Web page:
National Journal recently visited Greenville and Spartanburg to explore the changes happening in Upstate South Carolina. In the coming weeks, Next America will publish a series of stories about the people who are shaping this conversation.
SPARTANBURG, S.C. — Brenda won’t let her two boys play soccer because she’s too afraid to drive them to practice. She worries that police might pull her over and discover that she’s undocumented, so she only leaves the house to go to the grocery store or to work.
Brenda asked National Journal to withhold her last name out of fear that her comments might affect her immigration case. She says she knows at least six families that have been separated in recent years as part of the state’s crackdown on illegal immigration. Until March, South Carolina law required police to detain drivers suspected of being in the country illegally. Although a legal settlement banned that practice, police still nab immigrants at traffic checkpoints throughout the community.
“Sometimes I have important things to get done, but I get so nervous that I won’t go out,” says Brenda, who came to Spartanburg in 2000 from Honduras. “Because we can’t get driver’s licenses, we’re all stuck in our homes.”
Brenda, 35, works the assembly line at a product-packaging plant in Spartanburg, boxing everything from dog food to water filters. It’s four miles away from the mostly white, working-class neighborhood where she lives with her husband and sons. On a recent day off from work, Brenda and a friend chat in her living room about how hard it is to live in a city that doesn’t want them. Even so, Brenda says she’s glad that her sons—who are American citizens—don’t have to live in a house with a dirt floor or quit school to put food on the table as she did in Honduras.
Hurricane Mitch destroyed her coastal village of Sabá in 1998, and Brenda’s fiancée left to find work in the United States. For two years he washed dishes in Spartanburg and saved money to bring Brenda to South Carolina. He managed to get temporary protected status, which grants temporary work authorization to people from certain countries affected by disaster. By the time he saved enough money, Brenda no longer qualified for TPS.
But that didn’t stop her from making the trip. After all, Honduras was suffering from widespread hunger and unemployment. In 2000, Brenda flew to Mexico, rode a bus to the border, and swam across the Rio Grande in a rubber tire. As she walked into Southern Texas, a border-patrol agent stopped and detained her. Her fiancée wired $3,000 to bail her out and she was released pending an immigration hearing scheduled two years later.
Spartanburg seemed like a big city to Brenda when she got off the bus from Texas. She didn’t speak English and relied on the help of other immigrants in the same situation. Within a few weeks, she got a job working the drive-thru window at a national fast-food chain. No one asked for her Social Security card.
Brenda worked at the drive-thru window for about 12 years, making minimum wage and putting up with abusive behavior. Angry customers often yelled and told her to go back to Mexico. She stopped counting the times people threw food and drinks at her if an order was messed up.
“It’s the ugliest feeling to hear someone say you don’t belong here and to get out,” she says, wiping away tears. “It kills your self-esteem.”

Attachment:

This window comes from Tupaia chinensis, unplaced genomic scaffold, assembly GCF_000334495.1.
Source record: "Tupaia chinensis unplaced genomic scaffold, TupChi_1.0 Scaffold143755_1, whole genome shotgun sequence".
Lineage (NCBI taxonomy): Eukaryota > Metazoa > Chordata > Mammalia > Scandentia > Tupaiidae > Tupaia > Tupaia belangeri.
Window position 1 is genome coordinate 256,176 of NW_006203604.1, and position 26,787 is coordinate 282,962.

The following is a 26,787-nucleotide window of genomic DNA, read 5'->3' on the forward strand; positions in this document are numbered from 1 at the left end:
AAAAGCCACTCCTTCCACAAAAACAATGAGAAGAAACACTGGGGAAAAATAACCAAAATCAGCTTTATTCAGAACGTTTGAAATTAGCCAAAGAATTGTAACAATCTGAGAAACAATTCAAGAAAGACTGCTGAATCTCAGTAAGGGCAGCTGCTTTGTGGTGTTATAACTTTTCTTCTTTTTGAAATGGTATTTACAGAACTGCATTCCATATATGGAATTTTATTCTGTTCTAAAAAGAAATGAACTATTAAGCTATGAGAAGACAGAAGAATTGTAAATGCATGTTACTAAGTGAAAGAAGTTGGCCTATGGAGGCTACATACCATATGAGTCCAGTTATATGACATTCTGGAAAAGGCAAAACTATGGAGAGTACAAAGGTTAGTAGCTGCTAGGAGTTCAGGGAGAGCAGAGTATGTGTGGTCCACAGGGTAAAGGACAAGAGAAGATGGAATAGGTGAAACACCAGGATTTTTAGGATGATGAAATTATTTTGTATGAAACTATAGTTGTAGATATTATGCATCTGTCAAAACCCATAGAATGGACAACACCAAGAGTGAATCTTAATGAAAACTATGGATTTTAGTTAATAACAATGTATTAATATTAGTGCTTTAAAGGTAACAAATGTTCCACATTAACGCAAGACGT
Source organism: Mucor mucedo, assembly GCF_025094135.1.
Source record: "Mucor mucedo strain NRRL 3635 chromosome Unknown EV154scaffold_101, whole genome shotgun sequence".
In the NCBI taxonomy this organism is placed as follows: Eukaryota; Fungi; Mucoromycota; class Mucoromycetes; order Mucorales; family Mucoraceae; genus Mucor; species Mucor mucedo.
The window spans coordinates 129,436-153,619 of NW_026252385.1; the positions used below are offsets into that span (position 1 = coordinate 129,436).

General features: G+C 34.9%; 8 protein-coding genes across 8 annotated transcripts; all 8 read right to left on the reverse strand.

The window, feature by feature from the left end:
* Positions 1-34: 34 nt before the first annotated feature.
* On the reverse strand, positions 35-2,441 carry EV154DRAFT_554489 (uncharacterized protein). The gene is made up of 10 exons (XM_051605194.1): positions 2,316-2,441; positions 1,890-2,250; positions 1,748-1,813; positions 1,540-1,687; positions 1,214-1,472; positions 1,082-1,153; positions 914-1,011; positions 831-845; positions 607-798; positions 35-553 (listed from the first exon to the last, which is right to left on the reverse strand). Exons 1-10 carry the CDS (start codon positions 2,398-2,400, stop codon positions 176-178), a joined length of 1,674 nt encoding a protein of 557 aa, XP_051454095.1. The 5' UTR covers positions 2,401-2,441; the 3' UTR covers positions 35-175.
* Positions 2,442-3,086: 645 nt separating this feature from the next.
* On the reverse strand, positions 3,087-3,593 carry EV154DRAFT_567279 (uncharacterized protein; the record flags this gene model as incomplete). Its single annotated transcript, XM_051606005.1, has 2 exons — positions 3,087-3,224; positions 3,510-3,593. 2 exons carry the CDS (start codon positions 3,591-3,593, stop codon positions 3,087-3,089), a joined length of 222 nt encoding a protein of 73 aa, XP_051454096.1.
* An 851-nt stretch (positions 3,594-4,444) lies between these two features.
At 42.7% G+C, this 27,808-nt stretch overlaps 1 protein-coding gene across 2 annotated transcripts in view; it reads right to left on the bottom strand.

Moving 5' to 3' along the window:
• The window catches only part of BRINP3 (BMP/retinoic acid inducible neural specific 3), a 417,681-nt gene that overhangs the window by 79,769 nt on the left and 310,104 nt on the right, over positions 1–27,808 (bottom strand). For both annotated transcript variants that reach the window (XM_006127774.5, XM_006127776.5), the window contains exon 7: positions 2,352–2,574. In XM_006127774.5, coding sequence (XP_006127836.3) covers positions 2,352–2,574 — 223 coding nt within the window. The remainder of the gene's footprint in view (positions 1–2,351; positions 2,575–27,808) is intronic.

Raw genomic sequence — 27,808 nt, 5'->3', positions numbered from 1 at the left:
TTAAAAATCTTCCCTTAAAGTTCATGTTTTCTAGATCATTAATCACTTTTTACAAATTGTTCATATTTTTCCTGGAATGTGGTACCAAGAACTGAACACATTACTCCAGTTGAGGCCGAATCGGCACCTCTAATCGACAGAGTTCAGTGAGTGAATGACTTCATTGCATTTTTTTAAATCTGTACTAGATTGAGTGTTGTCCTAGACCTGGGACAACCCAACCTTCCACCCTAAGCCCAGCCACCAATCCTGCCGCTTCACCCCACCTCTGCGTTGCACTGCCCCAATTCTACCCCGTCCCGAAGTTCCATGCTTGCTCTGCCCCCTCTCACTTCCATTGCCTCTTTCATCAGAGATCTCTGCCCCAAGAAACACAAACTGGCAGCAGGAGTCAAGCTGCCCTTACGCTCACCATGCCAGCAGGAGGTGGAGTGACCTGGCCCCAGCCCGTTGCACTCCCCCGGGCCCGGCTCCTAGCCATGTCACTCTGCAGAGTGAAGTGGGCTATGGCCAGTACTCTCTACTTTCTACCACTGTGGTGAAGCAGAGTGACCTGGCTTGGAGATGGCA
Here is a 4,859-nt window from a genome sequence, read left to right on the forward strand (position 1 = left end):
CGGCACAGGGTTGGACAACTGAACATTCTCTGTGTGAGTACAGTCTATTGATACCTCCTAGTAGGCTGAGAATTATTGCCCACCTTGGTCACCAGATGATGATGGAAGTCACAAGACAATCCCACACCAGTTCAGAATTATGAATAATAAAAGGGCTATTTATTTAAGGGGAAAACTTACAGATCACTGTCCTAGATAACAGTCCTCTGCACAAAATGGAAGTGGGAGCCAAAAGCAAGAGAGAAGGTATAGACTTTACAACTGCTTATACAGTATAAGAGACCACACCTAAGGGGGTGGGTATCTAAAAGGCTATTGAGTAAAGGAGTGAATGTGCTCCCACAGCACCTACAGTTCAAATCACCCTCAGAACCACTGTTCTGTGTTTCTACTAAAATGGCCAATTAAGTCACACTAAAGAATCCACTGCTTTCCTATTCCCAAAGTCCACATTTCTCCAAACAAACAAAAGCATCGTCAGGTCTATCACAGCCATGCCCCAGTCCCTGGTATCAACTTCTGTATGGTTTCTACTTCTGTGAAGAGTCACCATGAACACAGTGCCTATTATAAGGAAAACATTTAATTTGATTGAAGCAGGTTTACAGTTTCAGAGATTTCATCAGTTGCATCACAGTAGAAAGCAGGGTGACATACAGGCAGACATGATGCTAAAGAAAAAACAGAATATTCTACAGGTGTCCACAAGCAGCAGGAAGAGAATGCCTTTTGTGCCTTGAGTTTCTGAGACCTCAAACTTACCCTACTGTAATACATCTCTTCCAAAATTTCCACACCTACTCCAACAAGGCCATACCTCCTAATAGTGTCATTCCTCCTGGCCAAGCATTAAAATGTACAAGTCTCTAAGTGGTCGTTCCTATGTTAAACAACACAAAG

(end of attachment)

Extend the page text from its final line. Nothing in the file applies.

Her friend Liliana, who worked with her at the fast-food chain, recalls the time a customer stormed through the door and spit in her face. Neither of them dared to complain, too afraid of losing their jobs.
“We just stay quiet,” says Liliana, who’s from Guatemala and who asked that her last name be withheld. “It’s horribly repressive. On one hand, it’s good because you have a job, but on the other hand, you can’t express what you feel because you’re afraid.”
After working for two years in the U.S., Brenda was pregnant and her immigration-court date in Atlanta was coming up. At that point, she knew she didn’t want her son to have the same life she had in Honduras. So Brenda ignored the judge’s orders to leave the country.
Instead, she got married, gave birth to her first son, and bought a three-bedroom house in northern Spartanburg. She gave birth to her second son two years later.
Then came the moment she had been dreading for more than a decade. It happened before dawn on April 2, 2013 — the height of the state’s push against illegal immigration. Brenda was driving to her job at the fast-food restaurant when she saw the blue lights of a police car in the rear-view mirror.
“I felt the world come crashing down,” she says.
The police officer said she was speeding and asked for her driver’s license. Brenda doesn’t have one, so she gave him her Honduran passport. The officer returned to his patrol car, then came back a few minutes later and said he found a deportation order on her record. She went to jail.
After three days in jail, an immigration judge released her from custody to care for her two sons, and scheduled another hearing seven months later near Spartanburg. At the November hearing, an immigration judge gave her a 12-month work permit so she can earn money to buy a plane ticket to return to Honduras.
Now Brenda works at the packaging plant, making $8.50 an hour — $1.25 more than she made at the fast-food restaurant. She hopes immigration reform will happen before her November deadline to leave the country. Undocumented immigrants aren’t asking for American citizenship, she says — all they want is some form of legal status so they can live without fear.
“I’m asking God for reform,” says Brenda. “I don’t want to go. A reform, or a miracle, I don’t know.”
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